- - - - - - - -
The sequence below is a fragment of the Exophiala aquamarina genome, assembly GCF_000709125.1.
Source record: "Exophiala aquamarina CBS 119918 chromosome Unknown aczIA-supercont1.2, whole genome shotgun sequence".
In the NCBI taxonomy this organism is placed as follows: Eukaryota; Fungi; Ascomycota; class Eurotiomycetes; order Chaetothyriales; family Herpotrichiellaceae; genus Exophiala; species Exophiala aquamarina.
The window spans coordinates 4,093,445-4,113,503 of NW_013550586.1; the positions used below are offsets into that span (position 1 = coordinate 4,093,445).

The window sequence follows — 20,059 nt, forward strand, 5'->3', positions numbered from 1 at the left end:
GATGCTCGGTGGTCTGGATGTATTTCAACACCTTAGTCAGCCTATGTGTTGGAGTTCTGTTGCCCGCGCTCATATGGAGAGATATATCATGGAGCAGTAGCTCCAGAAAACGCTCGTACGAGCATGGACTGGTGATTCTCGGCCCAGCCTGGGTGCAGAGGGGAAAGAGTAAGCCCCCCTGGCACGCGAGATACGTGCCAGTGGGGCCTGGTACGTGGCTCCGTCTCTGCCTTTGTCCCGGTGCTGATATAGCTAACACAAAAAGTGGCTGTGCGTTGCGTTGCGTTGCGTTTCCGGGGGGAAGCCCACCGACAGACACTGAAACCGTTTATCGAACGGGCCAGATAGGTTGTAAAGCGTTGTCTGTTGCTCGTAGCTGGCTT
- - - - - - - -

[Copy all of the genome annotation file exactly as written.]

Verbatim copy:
The sequence below is a fragment of the Exophiala aquamarina genome, assembly GCF_000709125.1.
Source record: "Exophiala aquamarina CBS 119918 chromosome Unknown aczIA-supercont1.2, whole genome shotgun sequence".
In the NCBI taxonomy this organism is placed as follows: Eukaryota; Fungi; Ascomycota; class Eurotiomycetes; order Chaetothyriales; family Herpotrichiellaceae; genus Exophiala; species Exophiala aquamarina.
The window spans coordinates 4,093,445-4,113,503 of NW_013550586.1; the positions used below are offsets into that span (position 1 = coordinate 4,093,445).

The window sequence follows — 20,059 nt, forward strand, 5'->3', positions numbered from 1 at the left end:
GATGCTCGGTGGTCTGGATGTATTTCAACACCTTAGTCAGCCTATGTGTTGGAGTTCTGTTGCCCGCGCTCATATGGAGAGATATATCATGGAGCAGTAGCTCCAGAAAACGCTCGTACGAGCATGGACTGGTGATTCTCGGCCCAGCCTGGGTGCAGAGGGGAAAGAGTAAGCCCCCCTGGCACGCGAGATACGTGCCAGTGGGGCCTGGTACGTGGCTCCGTCTCTGCCTTTGTCCCGGTGCTGATATAGCTAACACAAAAAGTGGCTGTGCGTTGCGTTGCGTTGCGTTTCCGGGGGGAAGCCCACCGACAGACACTGAAACCGTTTATCGAACGGGCCAGATAGGTTGTAAAGCGTTGTCTGTTGCTCGTAGCTGGCTT